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Clinical Research
Trials Aim to Calm Cytokine Storms
Intensivist focuses on fighting dysregulated immune response
cytokine storm
Medications used to treat autoimmune diseases may help decrease cytokine storms in COVID-19 patients.
As COVID-19 continues, many of the most severe cases occur in patients who have a heightened immune response. These patients have an overly active immune system that creates an excess of cytokines to fight off the infection. The production of excess cytokines is called a “cytokine storm,” which can attack the patient’s own vital organs. The resulting complications are severe, and may include acute respiratory distress syndrome (ARDS)—a condition that makes breathing difficult for the sickest COVID-19 patients.
Deepa Bangalore Gotur, MD
Deepa Bangalore Gotur, MD, began enrolling patients in two clinical trials on May 6, 2020.
Many people are already experiencing a cytokine storm by the time they arrive at the hospital. We quickly realized we needed to stop this process—as early as possible—to prevent patients from being intubated or going on life support.
Deepa Bangalore Gotur, MD
Associate Professor of Clinical Medicine Department of Medicine Houston Methodist
Gotur is now enrolling patients in a clinical trial of Tocilizumab, a drug designed as an active agent against interleukin 6, the protein associated with the inflammatory cascade linked to the body’s overactive immune response. Though it tends to be in short supply, the medication is available at Houston Methodist as an official study site. The Tocilizumab trial will enable researchers to measure levels of cytokines before the medication is administered and again,after it’s administered, to assess whether the medication has blocked the activity of interleukin 6. The goal is to determine the right amount of dosing for COVID-19 patients, including a special focus on those with cancer. A second clinical trial will soon be underway to study a cytokine pathway with a different target in the chain of cytokine responses as part of a cytokine storm. Gotur explains that the cytokine pathways are complex, offering multiple targets that may provide opportunities for blocking the cytokine storm. The second trial will explore a different immune blocking medication known as I-Mab, which was developed by Biopharma. This medication will block GM-CSF. Designed for a severely ill patient population, the randomized, placebo controlled clinical trial will soon be initiated. "At Houston Methodist our mortality is low because we have a set algorithm and approach for every stage of this disease process,” said Gotur. “With these clinical trials, we hope to see higher rates of recovery among patients with the most severe symptoms."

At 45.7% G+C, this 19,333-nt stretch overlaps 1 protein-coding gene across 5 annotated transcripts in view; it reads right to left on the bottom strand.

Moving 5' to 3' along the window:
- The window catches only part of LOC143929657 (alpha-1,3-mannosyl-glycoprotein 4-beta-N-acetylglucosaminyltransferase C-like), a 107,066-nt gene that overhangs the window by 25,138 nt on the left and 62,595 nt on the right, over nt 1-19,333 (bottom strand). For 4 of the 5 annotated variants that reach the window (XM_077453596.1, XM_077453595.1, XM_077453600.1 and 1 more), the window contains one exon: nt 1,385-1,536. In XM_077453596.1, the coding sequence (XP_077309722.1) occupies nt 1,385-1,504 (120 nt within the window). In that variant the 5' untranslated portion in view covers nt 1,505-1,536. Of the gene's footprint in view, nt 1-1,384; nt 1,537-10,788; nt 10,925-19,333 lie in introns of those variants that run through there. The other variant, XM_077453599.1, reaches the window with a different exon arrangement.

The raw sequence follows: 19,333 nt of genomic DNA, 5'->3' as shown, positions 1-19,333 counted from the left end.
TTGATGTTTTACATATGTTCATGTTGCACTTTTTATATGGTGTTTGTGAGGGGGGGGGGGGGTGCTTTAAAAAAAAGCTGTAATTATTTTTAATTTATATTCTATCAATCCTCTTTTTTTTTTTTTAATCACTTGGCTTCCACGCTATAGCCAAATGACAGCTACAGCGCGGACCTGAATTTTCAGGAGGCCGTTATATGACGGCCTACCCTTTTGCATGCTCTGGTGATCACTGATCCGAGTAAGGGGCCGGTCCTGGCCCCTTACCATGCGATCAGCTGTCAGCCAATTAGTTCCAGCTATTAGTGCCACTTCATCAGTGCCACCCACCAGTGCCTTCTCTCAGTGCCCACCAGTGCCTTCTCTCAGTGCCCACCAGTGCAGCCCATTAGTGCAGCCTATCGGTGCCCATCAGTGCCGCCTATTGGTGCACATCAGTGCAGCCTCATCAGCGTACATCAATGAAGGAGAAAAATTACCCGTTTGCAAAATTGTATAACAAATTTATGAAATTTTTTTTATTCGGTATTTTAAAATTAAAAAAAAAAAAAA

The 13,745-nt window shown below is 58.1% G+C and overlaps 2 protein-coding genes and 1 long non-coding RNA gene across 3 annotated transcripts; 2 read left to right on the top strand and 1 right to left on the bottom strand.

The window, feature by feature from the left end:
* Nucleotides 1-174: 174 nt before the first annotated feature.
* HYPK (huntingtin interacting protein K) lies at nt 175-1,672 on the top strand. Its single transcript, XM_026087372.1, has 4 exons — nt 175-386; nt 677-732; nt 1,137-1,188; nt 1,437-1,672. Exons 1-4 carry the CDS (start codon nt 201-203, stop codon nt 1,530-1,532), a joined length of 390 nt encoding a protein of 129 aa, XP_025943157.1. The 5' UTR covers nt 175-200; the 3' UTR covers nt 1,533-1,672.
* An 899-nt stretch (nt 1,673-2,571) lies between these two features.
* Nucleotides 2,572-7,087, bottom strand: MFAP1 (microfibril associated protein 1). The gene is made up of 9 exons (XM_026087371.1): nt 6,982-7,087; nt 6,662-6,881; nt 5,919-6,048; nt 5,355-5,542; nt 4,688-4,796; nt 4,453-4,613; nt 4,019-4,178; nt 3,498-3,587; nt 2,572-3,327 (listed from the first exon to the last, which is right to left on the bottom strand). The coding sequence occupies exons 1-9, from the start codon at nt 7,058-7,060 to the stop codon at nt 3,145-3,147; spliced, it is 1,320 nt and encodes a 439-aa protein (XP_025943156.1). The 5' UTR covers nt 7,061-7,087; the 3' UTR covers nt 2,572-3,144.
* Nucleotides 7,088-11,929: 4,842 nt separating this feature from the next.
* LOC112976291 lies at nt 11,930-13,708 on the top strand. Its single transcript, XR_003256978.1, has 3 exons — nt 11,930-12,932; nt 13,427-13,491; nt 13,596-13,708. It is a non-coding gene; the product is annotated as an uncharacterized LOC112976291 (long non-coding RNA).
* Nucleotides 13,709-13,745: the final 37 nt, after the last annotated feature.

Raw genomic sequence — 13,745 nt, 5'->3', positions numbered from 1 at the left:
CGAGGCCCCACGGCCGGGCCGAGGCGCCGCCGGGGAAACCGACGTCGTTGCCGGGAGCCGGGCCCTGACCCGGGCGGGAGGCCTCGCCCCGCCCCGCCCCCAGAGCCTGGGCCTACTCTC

Gotur and her fellow researchers studied various medications used to decrease the cytokine storm for patients with numerous autoimmune diseases, including cancer. Looking at existing drugs used for these autoimmune diseases as a possible option for treating COVID-19, Gotur proposed several clinical trials that would offer treatment options for patients with ARDS brought on by COVID-19. On May 6, she was approved by Houston Methodist’s Institutional Review Board to move forward with two clinical trials.
LaVonne Carlson, May 2020
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